Herbs, for instance, truly do have active ingredients, and our microbiome has an undeniable role in our well-being. Effects of many herbs have lead to study and development of medicines (say, aspirin), though after study and regulated production, these herbal-derived ingredients are generally no longer considered a part of alternative medicine. The Scientist covers a lot of ground in their 2012 piece on Alternative Medicine, taking a closer look at the status of topics such as probiotics, acupuncture, marijuana, and herbal supplements. They note that some areas, like probiotics, are exciting new fields of research which are partially catching on to the hype, with 200 clinical trials having investigated the use of probiotics to treat gastrointestinal disorders, but that results are still not very clear, the effects may be transient, strain-specific, and hard to confirm. For more on that, you can also read Kavin Senapathy’s poignant piece Keep Calm and Avoid Micorbiome Mayhem in Forbes.
However, on other areas, The Scientist notes that even existing studies with clear evidence of harm sometimes have little effect in removing an alternative remedy from use, as is the case with Aristolochia, commonly known as birthwort, pipevine or Dutchman’s pipe:
“Every culture in the world has used Aristolochia in their traditional medicines,” says Arthur Grollman, a professor at Stony Brook University School of Medicine. “Don’t they know this is one of the most potent carcinogens that’s ever been recorded, and it’s renotoxic?”
In Taiwan, for example, one study found that one out of three people had received a prescription that included Aristolochia before the country banned the herb, and that prescriptions continued even after the ban. Interestingly, Taiwan also has one of the highest rates of upper urinary tract cancers in the world.
Less dramatic, but all the more common a practice, on the other hand, is that no one draws their herbal supplements from the market when scientific evidence does clearly demonstrate that they lack any effect. An even more worrying trend is that many supplements, when not carefully regulated, don’t actually contain what they say they contain (see Following the money: supplements), and may even be contaminated with harmful unintended substances.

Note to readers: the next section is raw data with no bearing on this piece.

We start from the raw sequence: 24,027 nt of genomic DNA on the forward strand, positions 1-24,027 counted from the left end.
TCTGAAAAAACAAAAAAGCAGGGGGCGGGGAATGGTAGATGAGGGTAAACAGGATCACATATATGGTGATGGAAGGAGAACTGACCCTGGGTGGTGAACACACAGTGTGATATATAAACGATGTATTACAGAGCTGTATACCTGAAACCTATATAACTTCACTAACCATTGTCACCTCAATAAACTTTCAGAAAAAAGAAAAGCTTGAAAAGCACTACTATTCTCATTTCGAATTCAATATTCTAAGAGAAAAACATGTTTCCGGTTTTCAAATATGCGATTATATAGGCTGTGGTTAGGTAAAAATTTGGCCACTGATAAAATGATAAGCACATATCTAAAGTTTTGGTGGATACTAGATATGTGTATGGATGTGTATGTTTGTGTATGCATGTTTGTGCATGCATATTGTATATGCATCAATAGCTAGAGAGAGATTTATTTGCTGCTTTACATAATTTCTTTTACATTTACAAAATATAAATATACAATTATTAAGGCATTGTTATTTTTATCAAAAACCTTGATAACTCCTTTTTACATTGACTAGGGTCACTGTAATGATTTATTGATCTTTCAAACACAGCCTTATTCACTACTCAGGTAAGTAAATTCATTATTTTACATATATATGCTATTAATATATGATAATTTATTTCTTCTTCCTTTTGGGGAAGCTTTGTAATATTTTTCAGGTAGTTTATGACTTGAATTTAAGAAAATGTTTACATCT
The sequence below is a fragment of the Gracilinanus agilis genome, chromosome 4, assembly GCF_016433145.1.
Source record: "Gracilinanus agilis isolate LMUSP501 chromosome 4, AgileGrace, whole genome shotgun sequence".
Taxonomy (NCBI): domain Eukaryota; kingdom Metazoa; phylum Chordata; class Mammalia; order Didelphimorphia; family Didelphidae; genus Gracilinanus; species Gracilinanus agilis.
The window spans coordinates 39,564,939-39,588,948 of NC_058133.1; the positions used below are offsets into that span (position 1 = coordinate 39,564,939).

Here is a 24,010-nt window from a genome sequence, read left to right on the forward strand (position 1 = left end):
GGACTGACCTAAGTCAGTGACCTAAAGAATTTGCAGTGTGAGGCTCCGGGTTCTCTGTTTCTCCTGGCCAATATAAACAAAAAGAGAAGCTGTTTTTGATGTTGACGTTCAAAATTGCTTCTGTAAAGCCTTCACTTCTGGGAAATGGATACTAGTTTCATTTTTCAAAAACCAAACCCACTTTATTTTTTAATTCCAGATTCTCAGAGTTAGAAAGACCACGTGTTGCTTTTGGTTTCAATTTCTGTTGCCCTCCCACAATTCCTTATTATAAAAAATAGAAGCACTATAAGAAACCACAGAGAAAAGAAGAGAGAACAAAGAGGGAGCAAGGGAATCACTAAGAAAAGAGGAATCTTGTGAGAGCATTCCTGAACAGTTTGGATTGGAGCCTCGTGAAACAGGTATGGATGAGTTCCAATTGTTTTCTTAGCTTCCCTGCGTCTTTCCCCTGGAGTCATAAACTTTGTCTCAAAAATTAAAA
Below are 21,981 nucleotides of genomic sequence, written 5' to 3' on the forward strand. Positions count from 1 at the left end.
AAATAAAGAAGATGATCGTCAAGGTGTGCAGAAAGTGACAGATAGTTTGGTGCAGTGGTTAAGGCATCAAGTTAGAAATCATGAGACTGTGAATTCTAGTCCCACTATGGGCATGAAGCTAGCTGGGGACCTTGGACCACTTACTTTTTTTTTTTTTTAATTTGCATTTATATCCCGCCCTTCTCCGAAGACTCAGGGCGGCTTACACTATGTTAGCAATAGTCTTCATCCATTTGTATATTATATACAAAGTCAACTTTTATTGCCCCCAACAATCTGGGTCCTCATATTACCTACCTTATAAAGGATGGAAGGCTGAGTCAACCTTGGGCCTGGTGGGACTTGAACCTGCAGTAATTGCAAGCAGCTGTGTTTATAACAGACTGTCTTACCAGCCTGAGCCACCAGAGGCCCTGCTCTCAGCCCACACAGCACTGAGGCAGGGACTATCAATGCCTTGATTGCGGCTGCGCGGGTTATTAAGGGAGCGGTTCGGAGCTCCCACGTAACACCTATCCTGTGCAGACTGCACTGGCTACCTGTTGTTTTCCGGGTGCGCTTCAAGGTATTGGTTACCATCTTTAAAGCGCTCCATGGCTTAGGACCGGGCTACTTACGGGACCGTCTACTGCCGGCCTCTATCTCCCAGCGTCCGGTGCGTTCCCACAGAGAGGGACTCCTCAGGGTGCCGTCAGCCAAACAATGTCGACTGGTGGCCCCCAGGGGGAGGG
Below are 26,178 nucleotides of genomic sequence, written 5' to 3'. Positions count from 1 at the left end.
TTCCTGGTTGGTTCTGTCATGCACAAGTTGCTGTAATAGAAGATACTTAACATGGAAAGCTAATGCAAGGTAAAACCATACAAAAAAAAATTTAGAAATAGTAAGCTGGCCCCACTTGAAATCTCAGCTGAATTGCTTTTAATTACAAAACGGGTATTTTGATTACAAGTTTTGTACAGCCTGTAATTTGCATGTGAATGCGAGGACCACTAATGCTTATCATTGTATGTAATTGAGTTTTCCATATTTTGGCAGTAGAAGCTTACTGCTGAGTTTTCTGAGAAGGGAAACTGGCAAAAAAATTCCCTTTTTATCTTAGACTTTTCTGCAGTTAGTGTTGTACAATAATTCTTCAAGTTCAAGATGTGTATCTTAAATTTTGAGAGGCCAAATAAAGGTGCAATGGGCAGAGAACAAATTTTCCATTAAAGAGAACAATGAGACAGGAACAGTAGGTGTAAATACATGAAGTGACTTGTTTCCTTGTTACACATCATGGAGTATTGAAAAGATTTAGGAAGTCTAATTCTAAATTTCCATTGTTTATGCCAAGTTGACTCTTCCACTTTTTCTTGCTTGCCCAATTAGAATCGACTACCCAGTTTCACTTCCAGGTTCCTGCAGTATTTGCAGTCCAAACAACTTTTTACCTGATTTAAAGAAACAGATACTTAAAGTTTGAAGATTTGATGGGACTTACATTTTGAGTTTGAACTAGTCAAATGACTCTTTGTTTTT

To get an idea of the herbal supplements that do have demonstrated effects on health, you should check out this interactive graph (only the static image version shown here) created by Information is Beautiful, which gives an idea of the landscape of evidence for supplements. It allows you to easily access the research papers on each product, and they include a cut-off near the middle that they deem the ‘worth it line’.
On acupuncture and chiropractic
Two other big areas of alternative medicine, acupuncture and chiropractic, have impressive track records on number of studies. Searching PubMed, the largest medical journal database, gives some idea: the search word ‘acupuncture’ returns 24,612 hits and ‘chiropractic’ 6,765. The Science-based medicine blog written by health care professionals has given extensive coverage to research into alternative medicine, and they also write about the money given to various sectors within that research in their piece Tens of millions for CAM research — and it’s all on your dime. Regarding public funding of studies into chiropratic and acupunture, they note:
Acupuncture, on the other hand, has received […] A whopping $76,848,958 since 2001, in the form of contracts, grants and direct payments. Small Business Association loans accounted for an additional $250,000, including $80,000 to the Eternal Health Wellness Acupuncture Center in San Jose, California, which claims to treat a wide variety of diseases and conditions, such as MS, macro [sic] degeneration, bipolar disorder and herpes, among many others. […]
One of the primary benefactors of government monies is Palmer Chiropractic College, which received $14 million from the NIH and the Department of HHS Health Resources and Services Administration, as well as the military.
This year, a study was conducted on “Effect of Lumbar Hypo & Hypermobility on Sensory Responses to Spinal Manipulation.” Let’s decode this title. Hypo/hypermobility of the vertebrae is of legitimate concern to manual therapists, but to some chiropractors this hypo/hypermobility is an indication of the presence of a “subluxation.” In other words, it appears Palmer researchers are continuing to look for evidence that the elusive subluxation actually exists.